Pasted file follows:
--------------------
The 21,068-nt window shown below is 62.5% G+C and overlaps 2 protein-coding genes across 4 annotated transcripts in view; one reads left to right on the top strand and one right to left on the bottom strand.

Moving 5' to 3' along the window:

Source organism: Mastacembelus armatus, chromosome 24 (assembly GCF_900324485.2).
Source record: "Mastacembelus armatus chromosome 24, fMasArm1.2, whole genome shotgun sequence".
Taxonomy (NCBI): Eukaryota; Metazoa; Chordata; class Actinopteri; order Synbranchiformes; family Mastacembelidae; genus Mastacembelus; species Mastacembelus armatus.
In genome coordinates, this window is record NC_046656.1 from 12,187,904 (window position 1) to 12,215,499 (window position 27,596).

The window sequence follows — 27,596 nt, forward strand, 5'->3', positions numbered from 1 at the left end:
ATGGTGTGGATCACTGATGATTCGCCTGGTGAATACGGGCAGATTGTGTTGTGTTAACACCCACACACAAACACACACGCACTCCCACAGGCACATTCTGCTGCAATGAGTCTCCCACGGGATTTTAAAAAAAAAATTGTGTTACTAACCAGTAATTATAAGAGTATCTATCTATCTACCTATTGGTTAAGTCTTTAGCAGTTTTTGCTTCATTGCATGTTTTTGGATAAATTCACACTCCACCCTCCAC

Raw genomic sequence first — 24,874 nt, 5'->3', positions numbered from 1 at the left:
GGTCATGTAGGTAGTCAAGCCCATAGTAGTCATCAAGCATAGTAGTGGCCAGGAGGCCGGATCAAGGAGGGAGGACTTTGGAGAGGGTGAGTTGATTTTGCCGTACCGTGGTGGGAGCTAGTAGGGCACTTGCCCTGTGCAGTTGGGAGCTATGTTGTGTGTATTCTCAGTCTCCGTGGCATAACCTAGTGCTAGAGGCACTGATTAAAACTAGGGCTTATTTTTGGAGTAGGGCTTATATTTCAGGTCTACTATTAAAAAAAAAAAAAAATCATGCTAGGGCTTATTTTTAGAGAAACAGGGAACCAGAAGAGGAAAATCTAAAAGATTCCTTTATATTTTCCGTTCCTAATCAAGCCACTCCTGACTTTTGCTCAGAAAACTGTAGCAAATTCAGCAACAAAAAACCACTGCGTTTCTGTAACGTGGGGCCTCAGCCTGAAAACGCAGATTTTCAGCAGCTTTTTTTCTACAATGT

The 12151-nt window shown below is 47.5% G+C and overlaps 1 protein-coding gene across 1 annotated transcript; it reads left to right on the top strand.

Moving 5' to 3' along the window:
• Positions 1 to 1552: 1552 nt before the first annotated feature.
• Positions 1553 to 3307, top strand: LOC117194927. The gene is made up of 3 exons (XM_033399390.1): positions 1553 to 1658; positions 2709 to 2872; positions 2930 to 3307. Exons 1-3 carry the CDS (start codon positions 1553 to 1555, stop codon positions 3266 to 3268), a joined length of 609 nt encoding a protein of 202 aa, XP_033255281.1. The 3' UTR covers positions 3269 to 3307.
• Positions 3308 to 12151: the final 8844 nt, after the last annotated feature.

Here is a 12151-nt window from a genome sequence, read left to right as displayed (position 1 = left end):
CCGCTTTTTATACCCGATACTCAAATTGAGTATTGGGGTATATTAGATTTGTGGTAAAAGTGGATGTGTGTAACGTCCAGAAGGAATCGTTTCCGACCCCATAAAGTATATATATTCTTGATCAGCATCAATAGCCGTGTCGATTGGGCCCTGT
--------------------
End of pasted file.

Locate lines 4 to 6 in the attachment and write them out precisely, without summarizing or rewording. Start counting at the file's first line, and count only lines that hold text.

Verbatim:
Source record: "Mastacembelus armatus chromosome 24, fMasArm1.2, whole genome shotgun sequence".
Taxonomy (NCBI): Eukaryota; Metazoa; Chordata; class Actinopteri; order Synbranchiformes; family Mastacembelidae; genus Mastacembelus; species Mastacembelus armatus.
In genome coordinates, this window is record NC_046656.1 from 12,187,904 (window position 1) to 12,215,499 (window position 27,596).